Falling temperatures and fewer daylight hours don’t mean that your outdoor running routine has to go into hibernation for the winter. Running through the cold weather can help shake those winter blues, improve your energy level, and guarantee that you’ll be in better shape once bathing suit season rolls around. Follow these tips for cold weather running:
Pay Attention to Temperature and Wind Chill
If the wind is strong, it penetrates your clothes and removes the insulating layer of warm air around you. Your movement also creates wind chill because it increases air movement past your body. If the temperature dips below zero or the wind chill is below minus 20, hit the treadmill instead.
Protect Your Hands and Feet As much as 30% of your body heat escapes through your hands and feet. On mild days, wear running gloves that wick moisture away. Mittens are a better choice on colder days because your fingers will share their body heat. You can also tuck disposable heat packets into your mittens. Add a wicking sock liner under a warm polar fleece or wool sock, but make sure you have enough room in your running shoes to accommodate these thicker socks.
Dress in Layers
Start with a thin layer of synthetic material such as polypropylene, which wicks sweat from your body. Stay away from cotton because it holds the moisture and will keep you wet. An outer, breathable layer of nylon or Gore-Tex will help protect you against wind and precipitation, while still letting out heat and moisture to prevent overheating and chilling. If it’s really cold out, you’ll need a middle layer, such as polar fleece, for added insulation.
30 degrees: 2 tops, 1 bottom. Long-sleeve base layer and a vest keep your core warm. Tights (or shorts, for polar bears).
10 to 20 degrees: 2 tops, 2 bottoms. A jacket over your base layer, and wind pants over the tights.
0 to 10 degrees: 3 tops, 2 bottoms. Two tops (fleece for the cold-prone) and a jacket. Windbrief for the fellas.
Minus 10 to 0 degrees: 3 tops, 2 bottoms, extra pair of mittens, 1 scarf wrapped around mouth or a balaclava.
Minus 20 degrees: 3 tops, 3 bottoms, 2 extra pairs of mittens, 1 balaclava, sunglasses. Or, better yet, “Stay inside.”
You’re going to warm up once you get moving, so you should feel a little bit chilly when you start your run. A good rule of thumb: Dress as if it’s 20 degrees warmer outside than it really is.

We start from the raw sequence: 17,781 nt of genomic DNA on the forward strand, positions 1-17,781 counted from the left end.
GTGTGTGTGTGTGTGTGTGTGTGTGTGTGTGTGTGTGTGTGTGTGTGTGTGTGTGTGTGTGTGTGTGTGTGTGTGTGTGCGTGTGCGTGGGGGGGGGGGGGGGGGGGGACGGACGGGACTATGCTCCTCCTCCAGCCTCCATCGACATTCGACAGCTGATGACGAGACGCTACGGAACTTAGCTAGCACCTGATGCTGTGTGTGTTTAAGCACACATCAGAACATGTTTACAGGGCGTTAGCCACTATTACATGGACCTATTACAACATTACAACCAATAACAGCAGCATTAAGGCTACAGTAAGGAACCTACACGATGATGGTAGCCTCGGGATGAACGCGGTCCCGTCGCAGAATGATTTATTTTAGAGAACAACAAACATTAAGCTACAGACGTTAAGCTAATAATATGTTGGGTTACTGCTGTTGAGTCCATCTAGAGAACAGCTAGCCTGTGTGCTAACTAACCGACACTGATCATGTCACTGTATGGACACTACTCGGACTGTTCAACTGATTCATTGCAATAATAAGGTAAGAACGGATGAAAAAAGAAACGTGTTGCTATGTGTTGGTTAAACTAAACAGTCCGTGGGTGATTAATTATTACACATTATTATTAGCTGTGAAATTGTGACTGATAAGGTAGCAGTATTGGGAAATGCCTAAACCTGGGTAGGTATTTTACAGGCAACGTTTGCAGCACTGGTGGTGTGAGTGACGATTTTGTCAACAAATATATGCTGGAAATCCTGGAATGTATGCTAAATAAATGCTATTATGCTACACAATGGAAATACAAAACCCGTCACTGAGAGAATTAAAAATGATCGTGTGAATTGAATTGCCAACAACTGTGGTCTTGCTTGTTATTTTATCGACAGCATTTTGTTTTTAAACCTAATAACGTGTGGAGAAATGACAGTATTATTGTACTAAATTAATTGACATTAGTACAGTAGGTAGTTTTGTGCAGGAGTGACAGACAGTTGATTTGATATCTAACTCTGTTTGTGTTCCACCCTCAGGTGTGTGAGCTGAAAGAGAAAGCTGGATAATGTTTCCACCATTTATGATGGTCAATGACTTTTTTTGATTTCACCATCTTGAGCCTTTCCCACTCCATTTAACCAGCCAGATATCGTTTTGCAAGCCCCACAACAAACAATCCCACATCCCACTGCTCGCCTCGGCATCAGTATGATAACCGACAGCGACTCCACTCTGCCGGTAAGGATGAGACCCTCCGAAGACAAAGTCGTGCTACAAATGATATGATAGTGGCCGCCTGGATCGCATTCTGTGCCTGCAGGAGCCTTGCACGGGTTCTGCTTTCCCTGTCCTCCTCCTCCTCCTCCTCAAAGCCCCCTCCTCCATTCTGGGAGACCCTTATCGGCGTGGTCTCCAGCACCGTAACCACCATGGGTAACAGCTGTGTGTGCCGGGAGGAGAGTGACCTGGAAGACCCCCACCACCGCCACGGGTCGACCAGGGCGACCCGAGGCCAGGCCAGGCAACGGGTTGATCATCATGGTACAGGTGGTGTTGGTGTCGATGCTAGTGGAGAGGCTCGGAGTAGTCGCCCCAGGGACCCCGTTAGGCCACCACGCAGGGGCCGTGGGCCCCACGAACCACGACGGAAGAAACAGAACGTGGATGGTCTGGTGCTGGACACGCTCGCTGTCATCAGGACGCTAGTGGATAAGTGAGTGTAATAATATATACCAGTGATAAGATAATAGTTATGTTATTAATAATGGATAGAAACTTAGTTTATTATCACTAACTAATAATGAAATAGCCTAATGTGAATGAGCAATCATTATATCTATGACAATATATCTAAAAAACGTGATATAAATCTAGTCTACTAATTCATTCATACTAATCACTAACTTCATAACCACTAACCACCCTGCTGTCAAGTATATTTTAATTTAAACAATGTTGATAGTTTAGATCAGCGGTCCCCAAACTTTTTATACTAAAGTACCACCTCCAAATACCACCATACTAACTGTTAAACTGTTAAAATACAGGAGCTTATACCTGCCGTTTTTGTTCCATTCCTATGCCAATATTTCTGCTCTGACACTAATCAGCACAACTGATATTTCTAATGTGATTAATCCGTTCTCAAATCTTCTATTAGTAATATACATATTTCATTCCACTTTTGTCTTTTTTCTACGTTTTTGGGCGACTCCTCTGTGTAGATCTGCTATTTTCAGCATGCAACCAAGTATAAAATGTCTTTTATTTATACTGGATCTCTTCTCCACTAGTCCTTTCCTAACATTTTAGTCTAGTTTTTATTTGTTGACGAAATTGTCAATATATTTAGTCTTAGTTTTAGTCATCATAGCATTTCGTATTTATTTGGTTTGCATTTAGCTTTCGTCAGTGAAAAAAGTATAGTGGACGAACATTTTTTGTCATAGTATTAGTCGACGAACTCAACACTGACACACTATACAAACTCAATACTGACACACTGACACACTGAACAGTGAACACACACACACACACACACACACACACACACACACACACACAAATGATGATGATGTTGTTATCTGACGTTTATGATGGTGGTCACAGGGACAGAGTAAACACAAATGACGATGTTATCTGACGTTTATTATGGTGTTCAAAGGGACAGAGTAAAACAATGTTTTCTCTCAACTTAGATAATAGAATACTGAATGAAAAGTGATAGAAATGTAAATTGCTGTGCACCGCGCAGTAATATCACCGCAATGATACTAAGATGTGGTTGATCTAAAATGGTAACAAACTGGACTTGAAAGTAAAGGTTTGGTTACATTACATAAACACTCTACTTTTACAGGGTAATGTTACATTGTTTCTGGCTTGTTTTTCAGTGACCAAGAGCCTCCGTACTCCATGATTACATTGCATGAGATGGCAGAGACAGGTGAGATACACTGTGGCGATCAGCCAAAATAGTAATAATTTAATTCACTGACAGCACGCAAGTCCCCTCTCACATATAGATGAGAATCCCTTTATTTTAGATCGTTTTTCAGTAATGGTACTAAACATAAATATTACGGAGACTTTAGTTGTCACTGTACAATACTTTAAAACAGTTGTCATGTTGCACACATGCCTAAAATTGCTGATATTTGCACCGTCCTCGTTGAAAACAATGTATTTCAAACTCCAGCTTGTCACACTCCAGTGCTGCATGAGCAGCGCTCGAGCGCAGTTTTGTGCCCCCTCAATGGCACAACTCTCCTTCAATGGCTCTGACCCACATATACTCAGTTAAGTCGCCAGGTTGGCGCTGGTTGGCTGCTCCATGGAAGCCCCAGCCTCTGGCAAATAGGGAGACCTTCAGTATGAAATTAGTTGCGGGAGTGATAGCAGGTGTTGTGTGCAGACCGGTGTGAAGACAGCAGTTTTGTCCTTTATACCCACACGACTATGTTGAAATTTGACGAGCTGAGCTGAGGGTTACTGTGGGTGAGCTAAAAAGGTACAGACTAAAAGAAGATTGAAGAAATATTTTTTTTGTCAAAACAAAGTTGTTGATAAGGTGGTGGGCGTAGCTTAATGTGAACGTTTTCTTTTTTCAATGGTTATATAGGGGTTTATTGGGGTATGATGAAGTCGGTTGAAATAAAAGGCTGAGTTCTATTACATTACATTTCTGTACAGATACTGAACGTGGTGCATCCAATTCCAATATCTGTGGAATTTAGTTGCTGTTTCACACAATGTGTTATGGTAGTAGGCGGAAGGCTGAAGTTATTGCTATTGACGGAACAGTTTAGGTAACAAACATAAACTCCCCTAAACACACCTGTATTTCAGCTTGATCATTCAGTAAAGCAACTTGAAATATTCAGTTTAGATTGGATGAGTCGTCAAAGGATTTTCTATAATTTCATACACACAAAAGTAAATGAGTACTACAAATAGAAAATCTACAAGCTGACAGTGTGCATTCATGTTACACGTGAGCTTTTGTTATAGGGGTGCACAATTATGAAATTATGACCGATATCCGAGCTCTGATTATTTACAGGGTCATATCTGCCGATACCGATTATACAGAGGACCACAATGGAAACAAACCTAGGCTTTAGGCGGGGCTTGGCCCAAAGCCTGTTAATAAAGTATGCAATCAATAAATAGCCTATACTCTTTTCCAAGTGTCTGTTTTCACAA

Don’t Forget Your Head
About 40% of your body heat is lost through your head. Wearing a hat will help prevent heat loss, so your circulatory system will have more heat to distribute to the rest of the body. When it’s really cold, wear a face mask or a scarf over your mouth to warm the air you breathe and protect your face.
Watch for Frostbite
On really cold days, make sure you monitor your fingers, toes, ears, and nose. They may feel numb at first, but they should warm up a few minutes into your run. If you notice a patch of hard, pale, cold skin, you may have frostbite. Get out of the cold immediately and slowly warm the affected area. If numbness continues, seek emergency care.
Check With Your MD
Cold air can trigger chest pain or asthma attacks in some people. Before braving the elements, talk to your doctor if you have any medical conditions or concerns about exercising outdoors.
Get Some Shades
The glare from snow can cause snow blindness, so wear sunglasses (polarized lenses are best) to avoid this problem.
Don’t Stay in Wet Clothes
If you get wet from rain, snow, or sweat in cold temperatures, you’re at an increased risk for hypothermia, a lowering of your body temperature. If you’re wet, change your clothes and get to warm shelter as quickly as possible. If you suspect hypothermia — characterized by intense shivering, loss of coordination, slurred speech, and fatigue — get emergency treatment immediately.
Despite the cold weather, you’ll still heat up and lose fluids through sweat. Cold air also has a drying effect, which can increase the risk of dehydration. Make sure you drink water or a sports drink before, during, and after your run.
Take It Easy When It’s Frigid.
You’re at greater risk for a pulled muscle when running in the cold, so warm up slowly and run easy on very cold days. Save your tough workouts for milder days or indoors.
Run Into the Wind
If you head out into the wind, it will be at your back at the end of your workout, when you’re sweaty and could catch a chill.
Sunburn is still possible in the winter because the snow reflects the sun’s rays. Protect your lips with lip balm, too.
It’s best to avoid running in the dark but, if you have to run at night, wear reflective gear and light-colored clothing. Dress in bright colors if you’re running in the snow.